There Be Finger Pointing

finger pointing

When SimCity first released, those people who did publish official reviews clearly had reviewed a demo copy.  Eurogamer Sweden published a 100% rating on the 4th, when the servers were taking a pretty large poop and a true play test of the multiplayer portions had not really begun.  A few days after launch, the metacritic score was around 85.  Now it’s 67.  Let’s not even discuss the user score.

I know that most publishers tie a revenue bonus or tier percentage on returns based on the metacritic score.  This can clearly be gamed if the review sample is small, such as what happened with Fallout: New Vegas, where a single % cut off all bonuses for what was arguably one of the best games that year.

Now let it be clear that I like Maxis.   They’ve made some pretty amazing games over the years, one of which I’m pretty sure is still the all-time best selling game (The Sims).  Darkspore, to me, was their first toe step into the multiplayer arena.  Again, the reception for that game was mediocre.  Given that, it’s hard to imagine that it was EA that was pushing the muliplayer aspect of SimCity and that a portion of the blame of what was delivered sits squarely in their lap.

So here we are, 1 week after launch and the game 10 years in the making is most definitely going to cost EA a few million in lost sales, Maxis any possible bonus and likely quite a few people their jobs.  It’s a business after all and one with next to no tolerance for failure.  I do feel bad when people lose their jobs, but at the same time, you can look at SimCity and see nearly everything wrong with games today:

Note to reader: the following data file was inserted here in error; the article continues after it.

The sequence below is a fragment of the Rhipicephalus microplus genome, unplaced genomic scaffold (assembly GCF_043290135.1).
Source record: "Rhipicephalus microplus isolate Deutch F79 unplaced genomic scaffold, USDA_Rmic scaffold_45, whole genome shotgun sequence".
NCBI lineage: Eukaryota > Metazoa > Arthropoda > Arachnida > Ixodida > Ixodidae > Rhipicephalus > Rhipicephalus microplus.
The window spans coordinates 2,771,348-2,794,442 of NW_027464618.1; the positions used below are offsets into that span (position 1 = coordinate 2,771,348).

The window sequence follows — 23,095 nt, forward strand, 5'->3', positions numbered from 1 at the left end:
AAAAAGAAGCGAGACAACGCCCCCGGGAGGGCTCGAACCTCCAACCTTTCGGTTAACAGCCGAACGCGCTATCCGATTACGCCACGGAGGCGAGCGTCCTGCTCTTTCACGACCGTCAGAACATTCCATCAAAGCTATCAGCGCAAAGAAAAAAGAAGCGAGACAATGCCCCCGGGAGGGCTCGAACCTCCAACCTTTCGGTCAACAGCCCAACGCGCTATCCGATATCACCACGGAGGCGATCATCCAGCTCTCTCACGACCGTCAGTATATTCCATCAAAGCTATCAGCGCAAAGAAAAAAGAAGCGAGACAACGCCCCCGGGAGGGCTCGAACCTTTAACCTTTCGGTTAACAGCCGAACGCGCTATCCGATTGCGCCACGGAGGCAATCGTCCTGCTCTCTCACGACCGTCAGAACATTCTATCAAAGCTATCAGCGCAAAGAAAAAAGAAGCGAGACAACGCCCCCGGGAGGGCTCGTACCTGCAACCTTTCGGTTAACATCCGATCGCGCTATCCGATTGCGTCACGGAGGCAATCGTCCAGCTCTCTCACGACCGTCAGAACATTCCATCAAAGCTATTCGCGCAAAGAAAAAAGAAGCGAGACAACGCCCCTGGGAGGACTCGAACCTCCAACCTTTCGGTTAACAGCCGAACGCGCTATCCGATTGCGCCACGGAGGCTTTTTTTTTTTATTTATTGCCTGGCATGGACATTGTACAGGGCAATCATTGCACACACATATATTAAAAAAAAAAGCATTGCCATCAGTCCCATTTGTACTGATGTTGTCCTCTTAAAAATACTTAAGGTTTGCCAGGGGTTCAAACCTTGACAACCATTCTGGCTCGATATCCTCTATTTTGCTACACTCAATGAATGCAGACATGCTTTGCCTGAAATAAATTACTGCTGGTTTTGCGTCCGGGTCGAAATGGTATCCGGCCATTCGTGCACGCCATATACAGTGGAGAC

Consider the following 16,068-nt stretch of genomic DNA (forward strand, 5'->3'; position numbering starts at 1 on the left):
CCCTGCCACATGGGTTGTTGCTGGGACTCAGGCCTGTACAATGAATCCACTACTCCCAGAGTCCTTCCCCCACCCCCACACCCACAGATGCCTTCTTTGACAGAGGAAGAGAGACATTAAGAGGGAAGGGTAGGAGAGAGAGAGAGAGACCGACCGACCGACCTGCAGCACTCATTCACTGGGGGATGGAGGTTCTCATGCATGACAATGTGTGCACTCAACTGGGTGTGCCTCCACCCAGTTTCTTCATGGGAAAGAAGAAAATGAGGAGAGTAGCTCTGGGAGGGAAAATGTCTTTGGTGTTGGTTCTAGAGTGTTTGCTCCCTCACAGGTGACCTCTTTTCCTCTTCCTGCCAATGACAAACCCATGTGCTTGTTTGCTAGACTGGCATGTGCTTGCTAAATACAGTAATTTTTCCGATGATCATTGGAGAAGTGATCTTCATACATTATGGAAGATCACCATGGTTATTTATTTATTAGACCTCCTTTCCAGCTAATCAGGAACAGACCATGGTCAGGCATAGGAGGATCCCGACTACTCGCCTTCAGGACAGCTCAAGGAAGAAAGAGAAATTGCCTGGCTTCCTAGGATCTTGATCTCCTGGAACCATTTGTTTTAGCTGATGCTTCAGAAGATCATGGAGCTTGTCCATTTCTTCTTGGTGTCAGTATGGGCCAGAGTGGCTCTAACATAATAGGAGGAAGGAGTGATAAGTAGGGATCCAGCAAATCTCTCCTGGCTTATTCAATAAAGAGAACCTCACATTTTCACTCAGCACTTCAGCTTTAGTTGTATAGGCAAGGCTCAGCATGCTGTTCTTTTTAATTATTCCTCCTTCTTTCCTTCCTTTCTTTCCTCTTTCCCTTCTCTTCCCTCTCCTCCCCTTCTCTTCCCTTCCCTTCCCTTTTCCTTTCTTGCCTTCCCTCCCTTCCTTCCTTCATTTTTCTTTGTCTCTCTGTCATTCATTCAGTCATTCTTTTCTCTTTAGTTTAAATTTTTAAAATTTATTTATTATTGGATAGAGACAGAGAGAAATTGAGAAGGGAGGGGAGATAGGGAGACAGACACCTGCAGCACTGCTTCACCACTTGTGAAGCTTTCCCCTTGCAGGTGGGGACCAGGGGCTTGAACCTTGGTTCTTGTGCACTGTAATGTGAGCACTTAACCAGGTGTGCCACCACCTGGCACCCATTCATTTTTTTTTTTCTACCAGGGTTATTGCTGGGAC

… in one package, that’s Sim City 5. To wit:

– Overpromise
– Underdeliver (bordering on flat out fraud)
– We still buy a lacking product


To the surprise of no one, SimCity launched and then fell flat for many players.  Either failed downloads, failed connections, server queues or just plain old bugs, many people were unable to play the recent installment in the classic series.

While I think the concepts behind the game are pretty cool, I do have reservations on a few items:

  • It requires Origin to play, no matter where you buy it.  I have a dislike for Origin for many reasons, the least of which is their EULA and shoddy customer service.
  • It’s from EA, a company who is charging players for a priority queue to play the game.  Now that’s brass balls folks.
  • The city size is 80-90% smaller than in previous versions.  Hitting 500K population is an achievement.
  • Due to the former, cities must work together in a region to support each other.  Cool concept until one of those cities decides to stop playing and you suddenly lose all your power.
  • You can “finish” your city relatively quickly, in a few hours.  Past Sim games took quite a while to reach a prosperous city.  To me, this is going to hurt the longevity of the game as once you’re at maximum capacity, every corner is filled and you know a change in direction (say from Power to Knowledge) would destroy your region, why bother?
  • Always on DRM.  If Diablo 3 taught me anything, it’s that always on DRM for a single player game is one of the stupidest things ever seen.  If it’s single player, I want to be able to play offline for when I don’t have the internet.  That’s why I have a laptop.

It just seems like a wasted effort on a game that had a lot of potential.  I am hoping that EA and other companies learn from this and find some middle ground between letting players actually play the game and securing their games (like a once every 2 week ping to the server).